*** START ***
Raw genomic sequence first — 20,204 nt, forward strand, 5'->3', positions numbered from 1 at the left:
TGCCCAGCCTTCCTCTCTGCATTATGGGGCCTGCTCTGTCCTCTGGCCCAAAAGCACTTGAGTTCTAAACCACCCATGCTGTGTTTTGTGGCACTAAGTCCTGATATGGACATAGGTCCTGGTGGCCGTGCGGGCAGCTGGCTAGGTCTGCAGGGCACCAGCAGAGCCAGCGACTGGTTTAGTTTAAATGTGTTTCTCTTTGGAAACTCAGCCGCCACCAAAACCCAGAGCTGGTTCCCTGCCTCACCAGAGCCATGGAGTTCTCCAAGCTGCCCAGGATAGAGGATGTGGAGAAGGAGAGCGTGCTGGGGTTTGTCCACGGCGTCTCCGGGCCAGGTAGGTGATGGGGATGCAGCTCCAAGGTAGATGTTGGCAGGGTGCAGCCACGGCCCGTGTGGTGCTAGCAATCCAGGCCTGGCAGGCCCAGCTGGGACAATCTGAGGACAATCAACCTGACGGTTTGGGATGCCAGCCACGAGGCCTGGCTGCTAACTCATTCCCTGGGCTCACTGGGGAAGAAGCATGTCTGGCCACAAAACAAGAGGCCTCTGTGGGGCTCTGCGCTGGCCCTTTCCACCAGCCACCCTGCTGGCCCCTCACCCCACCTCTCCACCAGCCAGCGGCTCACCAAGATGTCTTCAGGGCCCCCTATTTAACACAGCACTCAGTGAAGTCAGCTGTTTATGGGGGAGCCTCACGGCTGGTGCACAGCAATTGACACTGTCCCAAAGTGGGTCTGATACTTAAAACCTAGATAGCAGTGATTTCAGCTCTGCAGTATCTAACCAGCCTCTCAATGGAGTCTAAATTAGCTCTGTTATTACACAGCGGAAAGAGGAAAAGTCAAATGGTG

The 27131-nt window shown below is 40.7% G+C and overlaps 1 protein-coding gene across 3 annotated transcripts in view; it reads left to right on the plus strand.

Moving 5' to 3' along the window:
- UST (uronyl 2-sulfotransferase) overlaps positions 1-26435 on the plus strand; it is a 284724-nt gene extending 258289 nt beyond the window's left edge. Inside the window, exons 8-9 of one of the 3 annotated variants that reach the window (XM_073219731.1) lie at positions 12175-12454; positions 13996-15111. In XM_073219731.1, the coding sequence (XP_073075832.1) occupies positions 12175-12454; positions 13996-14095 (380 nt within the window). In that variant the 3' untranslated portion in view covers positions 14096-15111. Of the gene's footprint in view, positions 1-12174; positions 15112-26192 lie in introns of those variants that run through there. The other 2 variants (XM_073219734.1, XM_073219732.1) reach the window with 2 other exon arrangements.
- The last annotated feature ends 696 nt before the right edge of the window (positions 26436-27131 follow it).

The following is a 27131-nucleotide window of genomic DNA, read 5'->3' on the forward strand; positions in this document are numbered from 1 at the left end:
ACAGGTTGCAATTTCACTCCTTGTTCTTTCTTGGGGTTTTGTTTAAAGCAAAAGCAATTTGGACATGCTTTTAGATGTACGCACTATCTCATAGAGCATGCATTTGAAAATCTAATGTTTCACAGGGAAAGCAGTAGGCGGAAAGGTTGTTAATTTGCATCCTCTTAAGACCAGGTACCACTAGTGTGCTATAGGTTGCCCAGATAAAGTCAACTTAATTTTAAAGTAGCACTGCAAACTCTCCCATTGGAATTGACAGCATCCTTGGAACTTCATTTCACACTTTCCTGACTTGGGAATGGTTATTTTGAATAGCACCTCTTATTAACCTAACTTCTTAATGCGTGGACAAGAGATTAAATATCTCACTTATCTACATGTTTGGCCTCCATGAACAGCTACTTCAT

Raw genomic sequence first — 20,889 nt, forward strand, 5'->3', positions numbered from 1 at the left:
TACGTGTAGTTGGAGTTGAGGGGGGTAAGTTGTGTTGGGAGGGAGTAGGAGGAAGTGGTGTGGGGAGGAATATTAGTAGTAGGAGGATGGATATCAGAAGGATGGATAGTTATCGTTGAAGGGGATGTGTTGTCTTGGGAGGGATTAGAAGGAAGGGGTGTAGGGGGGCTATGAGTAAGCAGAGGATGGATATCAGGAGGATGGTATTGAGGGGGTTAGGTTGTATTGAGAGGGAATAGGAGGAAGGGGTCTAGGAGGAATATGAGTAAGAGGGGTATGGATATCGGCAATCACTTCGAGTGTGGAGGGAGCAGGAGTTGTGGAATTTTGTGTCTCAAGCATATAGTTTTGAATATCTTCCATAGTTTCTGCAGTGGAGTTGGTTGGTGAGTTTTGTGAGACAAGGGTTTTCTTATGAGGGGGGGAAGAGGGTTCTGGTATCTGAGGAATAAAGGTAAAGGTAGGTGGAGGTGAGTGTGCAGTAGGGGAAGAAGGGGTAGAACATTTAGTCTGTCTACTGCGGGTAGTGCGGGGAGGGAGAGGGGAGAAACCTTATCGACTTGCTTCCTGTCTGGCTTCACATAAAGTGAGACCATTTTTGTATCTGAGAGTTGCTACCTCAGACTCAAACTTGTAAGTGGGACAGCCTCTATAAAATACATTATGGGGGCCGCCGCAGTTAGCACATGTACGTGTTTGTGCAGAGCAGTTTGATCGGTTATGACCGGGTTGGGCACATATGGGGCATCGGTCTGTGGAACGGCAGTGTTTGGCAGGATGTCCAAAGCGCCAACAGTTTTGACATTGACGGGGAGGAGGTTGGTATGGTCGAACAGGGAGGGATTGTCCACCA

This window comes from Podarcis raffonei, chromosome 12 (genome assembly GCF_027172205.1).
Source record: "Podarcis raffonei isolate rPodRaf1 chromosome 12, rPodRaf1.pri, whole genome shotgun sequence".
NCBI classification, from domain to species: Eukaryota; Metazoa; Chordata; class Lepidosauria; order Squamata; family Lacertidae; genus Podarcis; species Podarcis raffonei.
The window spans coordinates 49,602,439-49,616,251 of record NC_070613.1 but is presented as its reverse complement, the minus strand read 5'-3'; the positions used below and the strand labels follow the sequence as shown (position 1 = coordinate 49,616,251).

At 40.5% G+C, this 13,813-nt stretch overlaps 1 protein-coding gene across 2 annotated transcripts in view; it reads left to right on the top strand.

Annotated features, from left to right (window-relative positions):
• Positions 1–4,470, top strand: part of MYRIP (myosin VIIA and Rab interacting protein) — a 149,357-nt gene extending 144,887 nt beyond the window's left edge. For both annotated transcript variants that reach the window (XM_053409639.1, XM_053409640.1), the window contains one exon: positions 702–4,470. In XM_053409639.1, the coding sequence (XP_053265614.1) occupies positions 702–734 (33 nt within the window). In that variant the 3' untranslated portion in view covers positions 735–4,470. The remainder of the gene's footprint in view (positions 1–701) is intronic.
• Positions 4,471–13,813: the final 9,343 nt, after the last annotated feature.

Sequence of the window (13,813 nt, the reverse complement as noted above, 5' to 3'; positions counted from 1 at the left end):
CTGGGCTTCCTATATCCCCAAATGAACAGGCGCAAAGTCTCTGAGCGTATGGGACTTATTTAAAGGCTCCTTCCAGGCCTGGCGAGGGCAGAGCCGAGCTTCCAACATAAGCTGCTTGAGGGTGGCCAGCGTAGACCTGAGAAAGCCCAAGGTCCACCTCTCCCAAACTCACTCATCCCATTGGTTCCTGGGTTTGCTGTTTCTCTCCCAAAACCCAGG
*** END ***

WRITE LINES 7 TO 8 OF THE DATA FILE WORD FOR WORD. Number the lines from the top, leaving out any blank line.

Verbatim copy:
The following is a 27131-nucleotide window of genomic DNA, read 5'->3' on the forward strand; positions in this document are numbered from 1 at the left end:
ACAGGTTGCAATTTCACTCCTTGTTCTTTCTTGGGGTTTTGTTTAAAGCAAAAGCAATTTGGACATGCTTTTAGATGTACGCACTATCTCATAGAGCATGCATTTGAAAATCTAATGTTTCACAGGGAAAGCAGTAGGCGGAAAGGTTGTTAATTTGCATCCTCTTAAGACCAGGTACCACTAGTGTGCTATAGGTTGCCCAGATAAAGTCAACTTAATTTTAAAGTAGCACTGCAAACTCTCCCATTGGAATTGACAGCATCCTTGGAACTTCATTTCACACTTTCCTGACTTGGGAATGGTTATTTTGAATAGCACCTCTTATTAACCTAACTTCTTAATGCGTGGACAAGAGATTAAATATCTCACTTATCTACATGTTTGGCCTCCATGAACAGCTACTTCAT